Emaar shareholder sill get to vote on doing away the ceiling on foreign investors. This is a company where overseas investors already hold more than 40%. Image Credit: Shutterstock

Emaar Properties had recently announced abolition of the minimum shareholding by UAE and GCC nationals in the company. According to the resolution, ‘there is no shareholding limitation for non-UAE nationals.” Emaar’s Board of Directors also recommended another special resolution to approve the increase of the share capital to Dh8.83 billion by issuing 659.05 millionfully paid-up shares at a nominal value of Dh1 per share. Both special resolutions clearly represent the vision of the company to increase the foreign ownership and appeal to international investors.

Why consider 100% ownership?

A move to 100 per cent foreign ownership allows a company to be fully open to the international markets, which allow their stocks to become widely tradable. This results in new investment opportunities and reinforces the trading environment as much as it increases the appetite of already involved foreign shareholders.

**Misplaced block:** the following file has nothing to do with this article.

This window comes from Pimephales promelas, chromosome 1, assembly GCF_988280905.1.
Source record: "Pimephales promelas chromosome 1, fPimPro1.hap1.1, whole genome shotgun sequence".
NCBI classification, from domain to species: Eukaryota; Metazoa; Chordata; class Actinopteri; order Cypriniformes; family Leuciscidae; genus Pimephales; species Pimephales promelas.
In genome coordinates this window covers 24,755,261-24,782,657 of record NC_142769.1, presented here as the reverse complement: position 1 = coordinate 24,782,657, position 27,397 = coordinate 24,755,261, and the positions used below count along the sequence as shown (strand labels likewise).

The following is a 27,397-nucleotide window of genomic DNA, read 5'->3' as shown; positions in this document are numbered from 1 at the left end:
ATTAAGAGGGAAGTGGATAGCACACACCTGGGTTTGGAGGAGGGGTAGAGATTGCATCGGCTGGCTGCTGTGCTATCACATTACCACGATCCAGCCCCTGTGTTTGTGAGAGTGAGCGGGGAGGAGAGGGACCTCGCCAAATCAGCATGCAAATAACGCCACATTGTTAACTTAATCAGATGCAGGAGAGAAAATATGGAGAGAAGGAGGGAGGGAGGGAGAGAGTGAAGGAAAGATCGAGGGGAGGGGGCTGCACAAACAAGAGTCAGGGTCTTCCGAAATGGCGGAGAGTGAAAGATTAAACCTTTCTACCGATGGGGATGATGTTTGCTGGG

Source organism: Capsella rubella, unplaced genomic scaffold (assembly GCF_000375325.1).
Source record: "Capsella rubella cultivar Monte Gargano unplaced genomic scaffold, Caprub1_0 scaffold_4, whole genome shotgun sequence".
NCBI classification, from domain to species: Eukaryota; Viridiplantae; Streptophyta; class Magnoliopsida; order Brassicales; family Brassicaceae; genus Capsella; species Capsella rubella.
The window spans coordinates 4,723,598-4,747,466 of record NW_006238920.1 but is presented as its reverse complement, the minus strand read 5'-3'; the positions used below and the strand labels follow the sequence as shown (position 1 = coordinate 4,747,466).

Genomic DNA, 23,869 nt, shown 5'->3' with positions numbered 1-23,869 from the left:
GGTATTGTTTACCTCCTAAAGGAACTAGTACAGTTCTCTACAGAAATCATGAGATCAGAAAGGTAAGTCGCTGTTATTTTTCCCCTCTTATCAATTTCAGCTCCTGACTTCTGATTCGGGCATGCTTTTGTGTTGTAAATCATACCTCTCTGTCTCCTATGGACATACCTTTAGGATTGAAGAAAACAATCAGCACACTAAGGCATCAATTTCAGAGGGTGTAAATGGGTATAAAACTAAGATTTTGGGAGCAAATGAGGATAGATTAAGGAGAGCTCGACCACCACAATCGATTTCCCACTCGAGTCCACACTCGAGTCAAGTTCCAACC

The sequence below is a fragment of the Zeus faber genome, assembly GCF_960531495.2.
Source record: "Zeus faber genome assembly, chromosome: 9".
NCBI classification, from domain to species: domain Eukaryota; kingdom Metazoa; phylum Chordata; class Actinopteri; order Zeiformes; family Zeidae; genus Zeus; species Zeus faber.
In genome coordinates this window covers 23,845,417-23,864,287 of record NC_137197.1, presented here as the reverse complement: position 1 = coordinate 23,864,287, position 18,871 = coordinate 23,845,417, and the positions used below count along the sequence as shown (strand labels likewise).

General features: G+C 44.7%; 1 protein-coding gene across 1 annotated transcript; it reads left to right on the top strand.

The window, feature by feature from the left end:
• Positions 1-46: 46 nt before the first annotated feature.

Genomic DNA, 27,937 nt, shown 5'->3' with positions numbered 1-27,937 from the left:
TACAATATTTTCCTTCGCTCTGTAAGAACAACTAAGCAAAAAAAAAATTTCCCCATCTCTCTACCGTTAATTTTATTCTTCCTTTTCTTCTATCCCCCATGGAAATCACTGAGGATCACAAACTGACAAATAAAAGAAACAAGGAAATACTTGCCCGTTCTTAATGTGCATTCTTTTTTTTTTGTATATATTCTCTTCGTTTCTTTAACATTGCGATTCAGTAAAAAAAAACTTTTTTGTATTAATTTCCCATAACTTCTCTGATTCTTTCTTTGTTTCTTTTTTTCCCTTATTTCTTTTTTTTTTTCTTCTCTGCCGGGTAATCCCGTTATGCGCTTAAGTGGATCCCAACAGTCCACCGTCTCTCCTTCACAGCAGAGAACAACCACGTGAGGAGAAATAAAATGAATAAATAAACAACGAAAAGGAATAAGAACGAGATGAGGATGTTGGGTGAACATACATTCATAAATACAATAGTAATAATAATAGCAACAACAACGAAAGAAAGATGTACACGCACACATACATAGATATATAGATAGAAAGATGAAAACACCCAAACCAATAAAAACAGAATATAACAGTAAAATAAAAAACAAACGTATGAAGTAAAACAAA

The possibility of full foreign ownership also makes the listed company more appealing in the eyes of investors. The stock will be more visible to any potential investor, which will eventually lead to higher performance. Being exposed to new international investors will subsequently contribute to higher standards being implemented.

For foreign investors, it does away with the need to employ nominee or similar structures, avoiding cumbersome arrangements, additional costs and legal uncertainty.

Are there risks?

When it comes to international stock markets, there are several risks that a company will eventually need to deal with, including more volatility and more tendency to be affected by market trends elsewhere.

What next for Emaar?

Emaar seems to be increasing growth potential for existing and potential new shareholders. Moreover, the stock has been recording high volumes and the price went up in the days after the announcement of ditching the non-resident limitation. Emaar already had 40 per cent plus foreign investor representation; nevertheless, the liquidity in the stock is expected to be even higher as foreign investors start showing interest in the freshly issued shares. This may encourage other companies to follow suit. While, across the GCC region, the possibility of full foreign ownership of publicly listed companies is still not common, we expect to see more companies adopting to the change. After all, Emaar Properties is not the first to do this – Aramex was the first.